Posted by: Nathan Hughes at July 16, 2004 06:37 PM

So, you "non-lay person" types out there have never taken apart something with ball bearings and said, "Oh sh__" as the loose ball bearings go rolling away?! You've never had the pleasure of knowing why a clip ring is called a jesus clip? Not everyone is mechanically inclined and not everyone, including those who are so inclined, realize the amount of force loaded in garage door springs.

Bottom line, as Jeremy said, the label should be clearly visible. I can take apart a million dollar machine and not have one problem.... if only my credit card had a warning label! LOL... we all have our talents. That doesn't make someone an idiot because they aren't a jack of all trades.

Somebody obviously screwed up here... why put a warning label where it is not visible?! SOMEONE PUT A WARNING LABEL BEHIND A BRACKET IT WAS INTENDED TO WARN AGAINST!!! Imagine you eat a fortune cookie and the fortune is "this cookie is not edible". BROKEN!!!

Posted by: duh at August 29, 2004 05:02 AM

How convenient that you left out the following, James. Don't really care about the case, either way. Just don't pick what supports your view and ignore the other facts. Hot coffee... inner thigh... pain... I think after 80 something years on this planet, she might have learned that long before spilling a cup of McDonald's coffee in her lap. Maybe I can sue Newton for gravity when I fall on my *** during an ice storm...

Taken from the same article:

"The plaintiffs were apparently able to document 700 cases of burns from McDonald's coffee over 10 years, or 70 burns per year. But that doesn't take into account how many cups are sold without incident. A McDonald's consultant pointed out the 700 cases in 10 years represents just 1 injury per 24 million cups sold! For every injury, no matter how severe, 23,999,999 people managed to drink their coffee without any injury whatever. Isn't that proof that the coffee is not "unreasonably dangerous"?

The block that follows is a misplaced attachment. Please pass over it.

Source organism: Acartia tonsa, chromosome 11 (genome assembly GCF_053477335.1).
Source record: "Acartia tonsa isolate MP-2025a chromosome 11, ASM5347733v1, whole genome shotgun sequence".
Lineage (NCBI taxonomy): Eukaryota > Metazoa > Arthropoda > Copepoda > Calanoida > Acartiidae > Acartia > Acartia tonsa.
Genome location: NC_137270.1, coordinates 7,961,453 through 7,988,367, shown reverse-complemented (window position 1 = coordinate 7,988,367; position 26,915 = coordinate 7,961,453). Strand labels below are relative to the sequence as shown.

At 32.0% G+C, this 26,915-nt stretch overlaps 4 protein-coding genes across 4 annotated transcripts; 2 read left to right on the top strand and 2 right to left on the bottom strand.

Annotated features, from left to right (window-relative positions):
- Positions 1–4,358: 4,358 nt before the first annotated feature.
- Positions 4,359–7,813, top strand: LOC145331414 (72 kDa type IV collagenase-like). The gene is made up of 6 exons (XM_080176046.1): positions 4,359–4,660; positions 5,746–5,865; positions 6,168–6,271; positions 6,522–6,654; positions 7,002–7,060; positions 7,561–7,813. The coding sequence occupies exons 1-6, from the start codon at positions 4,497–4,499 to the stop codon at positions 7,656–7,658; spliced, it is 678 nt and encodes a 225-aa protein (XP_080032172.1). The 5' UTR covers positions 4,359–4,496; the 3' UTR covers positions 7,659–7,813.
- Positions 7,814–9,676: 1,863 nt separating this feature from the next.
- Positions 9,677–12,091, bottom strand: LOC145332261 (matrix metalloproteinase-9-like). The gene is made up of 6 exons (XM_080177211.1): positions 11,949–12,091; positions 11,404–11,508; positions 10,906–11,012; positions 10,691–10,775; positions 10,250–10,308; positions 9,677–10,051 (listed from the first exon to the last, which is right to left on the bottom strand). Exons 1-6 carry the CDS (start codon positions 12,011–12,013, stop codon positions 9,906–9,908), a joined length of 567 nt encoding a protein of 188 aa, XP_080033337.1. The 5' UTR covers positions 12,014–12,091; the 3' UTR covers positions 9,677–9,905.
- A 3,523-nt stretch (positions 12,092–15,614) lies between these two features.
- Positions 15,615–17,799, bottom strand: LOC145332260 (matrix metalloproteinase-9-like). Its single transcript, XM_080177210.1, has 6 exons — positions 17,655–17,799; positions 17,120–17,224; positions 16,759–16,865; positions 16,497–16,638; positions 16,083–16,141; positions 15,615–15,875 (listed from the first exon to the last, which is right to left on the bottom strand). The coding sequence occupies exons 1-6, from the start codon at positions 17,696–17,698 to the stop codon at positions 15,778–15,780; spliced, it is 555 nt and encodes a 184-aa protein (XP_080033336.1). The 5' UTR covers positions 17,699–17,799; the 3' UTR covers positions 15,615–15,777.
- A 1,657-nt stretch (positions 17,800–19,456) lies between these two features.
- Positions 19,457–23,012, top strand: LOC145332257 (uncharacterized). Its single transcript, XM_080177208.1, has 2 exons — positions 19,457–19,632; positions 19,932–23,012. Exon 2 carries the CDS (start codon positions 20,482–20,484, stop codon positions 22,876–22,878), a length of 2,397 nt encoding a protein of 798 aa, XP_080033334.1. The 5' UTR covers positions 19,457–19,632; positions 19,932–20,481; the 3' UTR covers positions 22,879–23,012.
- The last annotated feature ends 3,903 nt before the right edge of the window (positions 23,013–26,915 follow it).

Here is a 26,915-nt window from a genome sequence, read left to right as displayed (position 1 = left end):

Even in the eyes of an obviously sympathetic jury, Stella was judged to be 20 percent at fault -- she did, after all, spill the coffee into her lap all by herself. The car was stopped, so she presumably was not bumped to cause the spill. Indeed she chose to hold the coffee cup between her knees instead of any number of safer locations as she opened it. Should she have taken more responsibility for her own actions?


Here's the Kicker: Coffee is supposed to be served in the range of 185 degrees! The National Coffee Association recommends coffee be brewed at "between 195-205 degrees Fahrenheit for optimal extraction" and drunk "immediately". If not drunk immediately, it should be "maintained at 180-185 degrees Fahrenheit". (Source: NCAUSA.) Exactly what, then, did McDonald's do wrong? Did it exhibit "willful, wanton, reckless or malicious conduct" -- the standard in New Mexico for awarding punitive damages? "

Posted by: duh at August 29, 2004 05:18 AM

Cigarette lighters now have a warning label stating "Do not light near face"...makes lighting the cigarette more challenging and decreaeses smoking, I suppose.